Just after arriving in Montréal, at the beginning of September, I discussed statistics of my blog, and said that it might be possible - or likely - that by new year's Eve, over a million page would have been viewed on my blog (from Google's count...

LATITUDE + LONGITUDE + OVERPLOTTING FIX = MAPS Decision Science News is always learning stuff from colleague, physicist, mathlete, and all-around computer whiz Jake Hofman. Today, it was a quick and clean way to make nice maps in R without using any map packages: just plot the latitude and longitude of your data points (e.g.

Long before I had heard about the connection between entropy and probability theory, I knew about it from the physical sciences. This is most likely how you met it, too. You heard that entropy in the universe is always increasing, and, if you’re like me, that made very little sense. Then you may have heard

Sample once from the Uniform(0,1) distribution. Call the resulting value . Multiply this result by some constant . Repeat the process, this time sampling from Uniform(0, ). What happens when the multiplier is 2? How big does the multiplier have to be to force divergence. Try it and see: iters = 200 locations = rep(0,iters)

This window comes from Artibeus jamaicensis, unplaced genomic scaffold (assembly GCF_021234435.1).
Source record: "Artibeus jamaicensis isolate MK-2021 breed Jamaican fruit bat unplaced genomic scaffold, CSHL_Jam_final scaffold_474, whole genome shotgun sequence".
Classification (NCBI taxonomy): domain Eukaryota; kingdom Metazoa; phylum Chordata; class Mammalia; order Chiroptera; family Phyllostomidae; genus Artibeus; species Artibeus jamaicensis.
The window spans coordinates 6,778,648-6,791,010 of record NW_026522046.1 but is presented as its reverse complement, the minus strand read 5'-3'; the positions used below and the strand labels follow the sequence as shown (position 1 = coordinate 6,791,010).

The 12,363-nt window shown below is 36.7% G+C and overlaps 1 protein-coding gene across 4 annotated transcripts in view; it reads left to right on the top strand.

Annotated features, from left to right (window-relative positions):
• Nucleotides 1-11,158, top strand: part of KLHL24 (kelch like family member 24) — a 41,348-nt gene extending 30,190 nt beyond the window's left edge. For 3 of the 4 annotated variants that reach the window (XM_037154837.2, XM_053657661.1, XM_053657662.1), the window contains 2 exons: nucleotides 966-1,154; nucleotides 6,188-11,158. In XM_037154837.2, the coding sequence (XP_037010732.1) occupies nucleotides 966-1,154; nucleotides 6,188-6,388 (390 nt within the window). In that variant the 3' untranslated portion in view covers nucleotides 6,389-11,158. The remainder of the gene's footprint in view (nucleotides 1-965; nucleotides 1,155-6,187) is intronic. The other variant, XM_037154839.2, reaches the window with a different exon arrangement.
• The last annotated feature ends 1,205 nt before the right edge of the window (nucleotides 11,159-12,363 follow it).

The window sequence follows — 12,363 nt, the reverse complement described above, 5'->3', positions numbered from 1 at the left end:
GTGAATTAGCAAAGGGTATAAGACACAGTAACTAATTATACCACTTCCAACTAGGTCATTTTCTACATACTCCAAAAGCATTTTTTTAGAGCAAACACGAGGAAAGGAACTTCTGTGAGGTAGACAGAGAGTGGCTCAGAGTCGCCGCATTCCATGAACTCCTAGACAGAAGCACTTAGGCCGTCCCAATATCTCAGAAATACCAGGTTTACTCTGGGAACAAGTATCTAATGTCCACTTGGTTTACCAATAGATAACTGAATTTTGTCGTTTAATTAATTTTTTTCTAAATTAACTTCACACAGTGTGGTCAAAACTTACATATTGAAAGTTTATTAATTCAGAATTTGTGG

Usually when you are doing Monte Carlo testing, you want fake data that’s good, but not too good. You may want a sample taken from the Uniform distribution, but you don’t want your values to be uniformly distributed. In other words, if you were to order your sample values from lowest to highest, you don’t

The standard, textbook way to represent a density function looks like this: Perhaps you have seen this before? (Plot created in R, all source code from this post is included at the end). Not only will you find this plot in statistics books, you’ll also see it in medical texts, sociology, and even economics books.

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